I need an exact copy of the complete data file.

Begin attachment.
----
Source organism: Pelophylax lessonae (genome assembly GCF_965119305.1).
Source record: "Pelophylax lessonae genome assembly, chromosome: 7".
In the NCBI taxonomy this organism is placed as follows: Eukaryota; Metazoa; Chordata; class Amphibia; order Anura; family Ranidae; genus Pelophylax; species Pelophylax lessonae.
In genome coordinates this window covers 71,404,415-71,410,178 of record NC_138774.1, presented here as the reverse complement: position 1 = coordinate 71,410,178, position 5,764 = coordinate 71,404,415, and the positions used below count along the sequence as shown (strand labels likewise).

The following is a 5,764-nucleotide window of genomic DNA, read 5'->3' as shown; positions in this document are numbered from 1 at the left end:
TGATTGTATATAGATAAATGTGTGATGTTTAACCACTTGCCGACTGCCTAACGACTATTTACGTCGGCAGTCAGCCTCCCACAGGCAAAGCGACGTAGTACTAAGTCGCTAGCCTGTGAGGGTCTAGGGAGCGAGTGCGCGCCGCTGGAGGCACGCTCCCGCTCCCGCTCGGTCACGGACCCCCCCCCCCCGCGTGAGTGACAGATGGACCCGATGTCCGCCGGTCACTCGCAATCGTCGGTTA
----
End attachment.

Source organism: Pelophylax lessonae (genome assembly GCF_965119305.1).
Source record: "Pelophylax lessonae genome assembly, chromosome: 7".
In the NCBI taxonomy this organism is placed as follows: Eukaryota; Metazoa; Chordata; class Amphibia; order Anura; family Ranidae; genus Pelophylax; species Pelophylax lessonae.
In genome coordinates this window covers 71,404,415-71,410,178 of record NC_138774.1, presented here as the reverse complement: position 1 = coordinate 71,410,178, position 5,764 = coordinate 71,404,415, and the positions used below count along the sequence as shown (strand labels likewise).

The following is a 5,764-nucleotide window of genomic DNA, read 5'->3' as shown; positions in this document are numbered from 1 at the left end:
TGATTGTATATAGATAAATGTGTGATGTTTAACCACTTGCCGACTGCCTAACGACTATTTACGTCGGCAGTCAGCCTCCCACAGGCAAAGCGACGTAGTACTAAGTCGCTAGCCTGTGAGGGTCTAGGGAGCGAGTGCGCGCCGCTGGAGGCACGCTCCCGCTCCCGCTCGGTCACGGACCCCCCCCCCCCGCGTGAGTGACAGATGGACCCGATGTCCGCCGGTCACTCGCAATCGTCGGTTA